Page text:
Friday, March 14, 2008

Are SEZs a good thing?

You have heard the slogans about the Indian Dream and India Shining. Most Disney movies talk about how you can become anything you want to be and how you can always realize your dreams. News media covers the stock market extensively, even though only 2% of the Indian population invest in stocks. We are told that our airports need to be privatized and maintained sleek - even though 98% of Indians do not use airports; nobody talks about the busstands and train stations that they do use. The Indian middle class welcomes Special Economic Zones (SEZs). It welcomes so called labor reform with hire and fire policies. It opposes trade unions actively.

There is a connecting thread between all of this - and it is a phenomenon that happens in the USA also. Thomas Frank covered this in his 2004 book "What is the Matter with Kansas?".

The United States state of Kansas was at one point (during the last century) a hot bed of left wing activism. Some of the earliest war protests and populism originated there. Yet,
worsening economic conditions on the Midwestern plains have only driven voters further to the right, into grass-roots antiabortion activism, campaigns against the teaching of evolution, obsessions with cultural indecency and other largely symbolic crusades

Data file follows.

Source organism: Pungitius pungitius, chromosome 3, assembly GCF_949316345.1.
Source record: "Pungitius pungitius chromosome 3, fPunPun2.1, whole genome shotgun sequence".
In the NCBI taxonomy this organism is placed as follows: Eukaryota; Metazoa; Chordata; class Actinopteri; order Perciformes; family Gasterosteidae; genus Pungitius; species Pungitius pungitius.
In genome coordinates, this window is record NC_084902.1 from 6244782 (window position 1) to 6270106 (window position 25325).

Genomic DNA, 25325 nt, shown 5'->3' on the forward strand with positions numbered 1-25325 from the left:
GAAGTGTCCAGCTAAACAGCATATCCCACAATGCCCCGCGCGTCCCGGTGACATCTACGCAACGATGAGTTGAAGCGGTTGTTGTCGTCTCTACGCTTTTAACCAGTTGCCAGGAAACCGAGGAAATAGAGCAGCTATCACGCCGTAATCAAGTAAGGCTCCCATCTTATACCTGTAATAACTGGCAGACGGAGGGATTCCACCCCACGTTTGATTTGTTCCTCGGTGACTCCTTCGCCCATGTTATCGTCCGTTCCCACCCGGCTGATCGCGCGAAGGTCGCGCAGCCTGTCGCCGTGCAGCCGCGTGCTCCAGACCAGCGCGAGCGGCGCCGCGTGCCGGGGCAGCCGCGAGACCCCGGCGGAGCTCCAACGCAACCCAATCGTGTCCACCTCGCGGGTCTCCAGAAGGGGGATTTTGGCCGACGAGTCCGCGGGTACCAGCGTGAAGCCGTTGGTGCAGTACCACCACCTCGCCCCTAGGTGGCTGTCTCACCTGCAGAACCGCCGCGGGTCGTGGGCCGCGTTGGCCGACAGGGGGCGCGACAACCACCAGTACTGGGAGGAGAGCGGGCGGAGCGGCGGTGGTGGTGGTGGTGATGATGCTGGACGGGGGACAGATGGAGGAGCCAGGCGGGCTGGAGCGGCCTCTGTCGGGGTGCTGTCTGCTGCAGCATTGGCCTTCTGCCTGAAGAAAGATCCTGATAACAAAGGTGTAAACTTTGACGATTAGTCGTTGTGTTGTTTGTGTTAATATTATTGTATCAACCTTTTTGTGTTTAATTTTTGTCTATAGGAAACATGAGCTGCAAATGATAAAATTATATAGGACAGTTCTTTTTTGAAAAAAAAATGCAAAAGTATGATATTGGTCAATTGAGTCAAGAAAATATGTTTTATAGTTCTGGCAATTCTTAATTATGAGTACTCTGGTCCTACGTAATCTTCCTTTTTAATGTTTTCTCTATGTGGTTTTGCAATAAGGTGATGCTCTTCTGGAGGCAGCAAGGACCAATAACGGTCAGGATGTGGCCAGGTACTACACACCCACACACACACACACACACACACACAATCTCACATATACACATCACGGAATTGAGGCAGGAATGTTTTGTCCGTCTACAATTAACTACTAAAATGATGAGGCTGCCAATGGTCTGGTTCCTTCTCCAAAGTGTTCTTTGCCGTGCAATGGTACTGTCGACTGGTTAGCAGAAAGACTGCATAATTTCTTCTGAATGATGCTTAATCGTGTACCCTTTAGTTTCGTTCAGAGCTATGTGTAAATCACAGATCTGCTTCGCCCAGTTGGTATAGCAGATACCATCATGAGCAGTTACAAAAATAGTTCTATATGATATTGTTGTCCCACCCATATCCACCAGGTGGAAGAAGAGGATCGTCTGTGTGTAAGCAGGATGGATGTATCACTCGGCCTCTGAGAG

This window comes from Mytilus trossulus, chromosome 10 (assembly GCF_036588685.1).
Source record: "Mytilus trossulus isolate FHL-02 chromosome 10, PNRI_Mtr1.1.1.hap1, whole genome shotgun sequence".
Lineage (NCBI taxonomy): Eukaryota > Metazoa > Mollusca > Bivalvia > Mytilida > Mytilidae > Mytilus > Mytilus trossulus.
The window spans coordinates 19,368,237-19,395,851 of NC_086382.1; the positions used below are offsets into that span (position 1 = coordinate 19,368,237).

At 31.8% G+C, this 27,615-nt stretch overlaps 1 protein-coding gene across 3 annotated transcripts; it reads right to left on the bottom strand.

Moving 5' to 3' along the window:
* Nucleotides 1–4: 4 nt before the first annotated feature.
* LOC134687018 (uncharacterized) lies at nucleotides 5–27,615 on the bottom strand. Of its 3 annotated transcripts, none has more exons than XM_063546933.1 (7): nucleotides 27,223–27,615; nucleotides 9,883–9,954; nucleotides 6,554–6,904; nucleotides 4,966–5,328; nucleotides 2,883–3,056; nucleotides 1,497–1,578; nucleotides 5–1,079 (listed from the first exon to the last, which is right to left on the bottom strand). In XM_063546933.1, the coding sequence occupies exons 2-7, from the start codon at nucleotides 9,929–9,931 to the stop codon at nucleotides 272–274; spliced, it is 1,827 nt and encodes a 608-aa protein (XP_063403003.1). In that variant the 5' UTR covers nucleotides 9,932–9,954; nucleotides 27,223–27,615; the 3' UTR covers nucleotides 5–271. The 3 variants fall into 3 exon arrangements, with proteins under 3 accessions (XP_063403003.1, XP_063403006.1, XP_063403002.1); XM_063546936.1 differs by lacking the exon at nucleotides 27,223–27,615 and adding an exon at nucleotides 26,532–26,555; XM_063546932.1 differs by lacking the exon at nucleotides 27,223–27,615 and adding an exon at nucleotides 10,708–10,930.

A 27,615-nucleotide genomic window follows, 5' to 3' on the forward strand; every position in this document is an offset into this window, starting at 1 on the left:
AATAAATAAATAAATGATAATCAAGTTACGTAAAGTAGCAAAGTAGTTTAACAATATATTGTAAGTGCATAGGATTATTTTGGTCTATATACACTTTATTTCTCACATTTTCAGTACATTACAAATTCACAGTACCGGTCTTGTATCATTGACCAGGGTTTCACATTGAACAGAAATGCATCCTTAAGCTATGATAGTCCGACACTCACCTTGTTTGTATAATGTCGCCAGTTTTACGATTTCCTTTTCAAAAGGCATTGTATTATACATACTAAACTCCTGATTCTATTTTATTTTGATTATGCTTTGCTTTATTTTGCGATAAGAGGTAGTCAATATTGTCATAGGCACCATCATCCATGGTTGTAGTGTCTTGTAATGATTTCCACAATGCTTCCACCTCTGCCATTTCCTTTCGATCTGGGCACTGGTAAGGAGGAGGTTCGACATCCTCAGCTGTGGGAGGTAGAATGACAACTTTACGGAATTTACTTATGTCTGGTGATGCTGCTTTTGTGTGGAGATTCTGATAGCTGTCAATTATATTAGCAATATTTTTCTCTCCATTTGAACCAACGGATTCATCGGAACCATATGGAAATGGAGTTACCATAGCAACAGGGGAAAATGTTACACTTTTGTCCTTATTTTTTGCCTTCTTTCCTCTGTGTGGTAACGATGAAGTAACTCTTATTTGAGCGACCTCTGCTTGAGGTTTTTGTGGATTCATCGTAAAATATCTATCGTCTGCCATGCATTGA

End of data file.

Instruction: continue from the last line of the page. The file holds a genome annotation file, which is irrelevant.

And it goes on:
Michael Moore talks about this phenomenon in his book "Dude, Where's My Country?". Middle and poor voters should normally vote for increased taxes, improved labor standards, support trade unions and so on because these measures align with their class interests. For example, it is obvious for some time now that the IT and BPO industry employees need "collective bargaining" - that is, the right to organize as a union. Yet the normal industry employee opposes unions. So does their family.
That is, the middle class in India is acting against its own class interests - the question is why?

That ties in with the book I mentioned above about Kansas and the Disney movies.

The reason why the middle class is vocal for improving airports, is against trade unions and why the news media covers the stock market so much is this: our middle class believe that they are going to become rich business owners at any point soon. This is the myth that has been created by our government and media even though unemployment is now standing at 8%.
Let us take the case of Special Economic Zones - every state capital is vying to create these as a silver bullet for "creating wealth". Whenever someone protests the SEZs they are dubbed anti-development. Suddenly the intelligentsia are all about GDP-based development. But there is hardly any analysis of what the SEZs actually mean? Who do they benefit?

Special Economic Zones
A special economic zone is created out of apparently barren land and handed over to developers at a cheap cost. Companies that open there do not get any tax on their dollar exports. To be part of an SEZ you have to be a new entity - you cannot move older contracts into the SEZ.
Sounds like a good deal for business owners. We have all been hearing about how business has to be simulated by tax cuts.